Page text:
Actually, as Weber surely would admit, the problems exposed by the Texas shooting were no aberration. But instead, they are systemic. Andrew Card, as Bush's only presidential chief of staff, has had an extraordinarily long tenure in that post of over five years, but has not dominated the presidential office in the manner of Sherman Adams and James Baker. Card always seemed less formidable than Bush political adviser Karl Rove, who with his additional title of deputy chief of staff mixes politics and policy.
If that is not complicated enough, Cheney is unique in the way he fills his constitutional office. Previous vice presidents either have been ignored or delegated specific duties, but Cheney is alone in emerging as an independent power center. A former White House chief of staff (in the Ford administration), Cheney is at least the equal of Card and Rove. Under this system, Cheney was able to keep quiet for 14 hours his accidental shooting of a fellow hunter.
The result was a week full of embarrassment and confusion, but the broader message is a dysfunctional White House that helps bring about a second term with an unclear domestic agenda and sagging party morale. Reports surfaced periodically during 2005 that new faces would appear in the interest of a more orderly, more effective administration.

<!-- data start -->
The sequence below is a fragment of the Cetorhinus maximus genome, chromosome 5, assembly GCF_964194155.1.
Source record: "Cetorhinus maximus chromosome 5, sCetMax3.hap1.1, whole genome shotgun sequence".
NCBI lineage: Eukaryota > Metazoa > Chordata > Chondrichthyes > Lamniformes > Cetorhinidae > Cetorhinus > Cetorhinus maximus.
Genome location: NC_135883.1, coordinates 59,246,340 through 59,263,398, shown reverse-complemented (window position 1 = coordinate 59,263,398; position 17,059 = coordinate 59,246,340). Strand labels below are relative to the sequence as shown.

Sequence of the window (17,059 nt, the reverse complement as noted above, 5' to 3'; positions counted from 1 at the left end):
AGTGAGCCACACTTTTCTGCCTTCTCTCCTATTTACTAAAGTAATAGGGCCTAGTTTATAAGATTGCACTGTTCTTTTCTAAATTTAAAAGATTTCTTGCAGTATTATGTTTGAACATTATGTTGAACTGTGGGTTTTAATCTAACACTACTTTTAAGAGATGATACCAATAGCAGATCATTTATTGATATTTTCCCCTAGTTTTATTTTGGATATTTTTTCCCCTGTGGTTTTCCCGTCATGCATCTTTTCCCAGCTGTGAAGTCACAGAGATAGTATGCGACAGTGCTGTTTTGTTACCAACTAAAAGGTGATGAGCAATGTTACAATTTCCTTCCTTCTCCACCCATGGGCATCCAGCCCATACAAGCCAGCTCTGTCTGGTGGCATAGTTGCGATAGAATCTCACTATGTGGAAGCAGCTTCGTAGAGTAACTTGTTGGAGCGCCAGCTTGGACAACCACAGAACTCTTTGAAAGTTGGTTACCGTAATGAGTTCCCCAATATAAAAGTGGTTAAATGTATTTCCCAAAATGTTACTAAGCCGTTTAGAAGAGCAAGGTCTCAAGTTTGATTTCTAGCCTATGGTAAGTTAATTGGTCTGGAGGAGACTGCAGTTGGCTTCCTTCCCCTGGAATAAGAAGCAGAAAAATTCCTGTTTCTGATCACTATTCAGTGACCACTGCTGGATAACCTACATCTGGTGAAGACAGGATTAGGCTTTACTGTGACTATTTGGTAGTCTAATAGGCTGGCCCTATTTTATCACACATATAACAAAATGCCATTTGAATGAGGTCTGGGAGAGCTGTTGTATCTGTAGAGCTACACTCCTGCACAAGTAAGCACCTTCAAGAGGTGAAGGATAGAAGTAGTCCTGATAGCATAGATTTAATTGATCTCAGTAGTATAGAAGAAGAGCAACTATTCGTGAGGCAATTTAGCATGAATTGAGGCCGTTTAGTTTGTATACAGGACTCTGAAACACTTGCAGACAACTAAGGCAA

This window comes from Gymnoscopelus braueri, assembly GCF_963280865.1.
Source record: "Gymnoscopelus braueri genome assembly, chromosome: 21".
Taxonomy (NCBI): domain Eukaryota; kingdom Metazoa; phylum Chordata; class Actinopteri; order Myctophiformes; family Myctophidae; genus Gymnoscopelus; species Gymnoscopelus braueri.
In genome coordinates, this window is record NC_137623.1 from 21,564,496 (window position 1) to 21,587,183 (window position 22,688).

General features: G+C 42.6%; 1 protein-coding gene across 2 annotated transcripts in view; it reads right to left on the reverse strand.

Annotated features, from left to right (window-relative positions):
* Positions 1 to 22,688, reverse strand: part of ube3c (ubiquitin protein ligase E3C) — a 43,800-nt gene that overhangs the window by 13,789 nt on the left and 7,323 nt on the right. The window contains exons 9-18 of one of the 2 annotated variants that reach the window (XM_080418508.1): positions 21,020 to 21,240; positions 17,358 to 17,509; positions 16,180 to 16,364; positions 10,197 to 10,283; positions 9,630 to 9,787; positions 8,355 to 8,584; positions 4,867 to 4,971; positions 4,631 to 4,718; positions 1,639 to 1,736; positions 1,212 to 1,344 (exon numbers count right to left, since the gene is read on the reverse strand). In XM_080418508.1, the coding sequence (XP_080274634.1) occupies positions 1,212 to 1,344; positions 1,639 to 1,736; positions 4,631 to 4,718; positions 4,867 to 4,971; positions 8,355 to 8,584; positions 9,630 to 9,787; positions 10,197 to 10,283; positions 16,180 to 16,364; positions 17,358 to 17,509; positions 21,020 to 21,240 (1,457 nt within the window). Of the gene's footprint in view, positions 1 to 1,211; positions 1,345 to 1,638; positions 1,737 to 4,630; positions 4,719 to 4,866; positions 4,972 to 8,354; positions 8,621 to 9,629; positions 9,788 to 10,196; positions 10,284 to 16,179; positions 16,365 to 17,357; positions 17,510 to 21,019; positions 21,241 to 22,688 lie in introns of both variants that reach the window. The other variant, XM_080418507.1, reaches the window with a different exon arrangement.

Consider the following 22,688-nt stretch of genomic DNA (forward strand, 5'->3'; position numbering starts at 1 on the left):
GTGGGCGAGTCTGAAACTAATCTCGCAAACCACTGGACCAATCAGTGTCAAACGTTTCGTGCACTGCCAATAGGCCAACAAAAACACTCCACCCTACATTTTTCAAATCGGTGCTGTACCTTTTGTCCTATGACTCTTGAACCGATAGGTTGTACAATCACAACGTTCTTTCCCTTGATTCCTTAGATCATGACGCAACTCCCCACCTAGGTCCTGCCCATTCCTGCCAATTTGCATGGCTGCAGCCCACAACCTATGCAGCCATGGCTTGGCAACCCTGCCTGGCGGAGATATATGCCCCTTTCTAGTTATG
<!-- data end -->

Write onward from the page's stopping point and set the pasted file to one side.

Well-placed Republican sources reported that highly regarded Rob Portman, who resigned his congressional seat from Ohio to become U.S. trade representative, would come to the White House as chief of staff with expanded powers. As 2006 began, it was speculated that after the budget was presented former Sen. Phil Gramm would walk away from his lucrative commercial pursuits to become secretary of the treasury and a major positive force in the administration. However, talk of Portman and Gramm arriving appears to be wishful thinking.
The problem can be seen by the White House last week being more aggravated by Vin Weber's mild criticism than exposure of a dysfunctional staff system. The real cause for malaise is fear that the president will decide it is too late for a second-term reconstruction.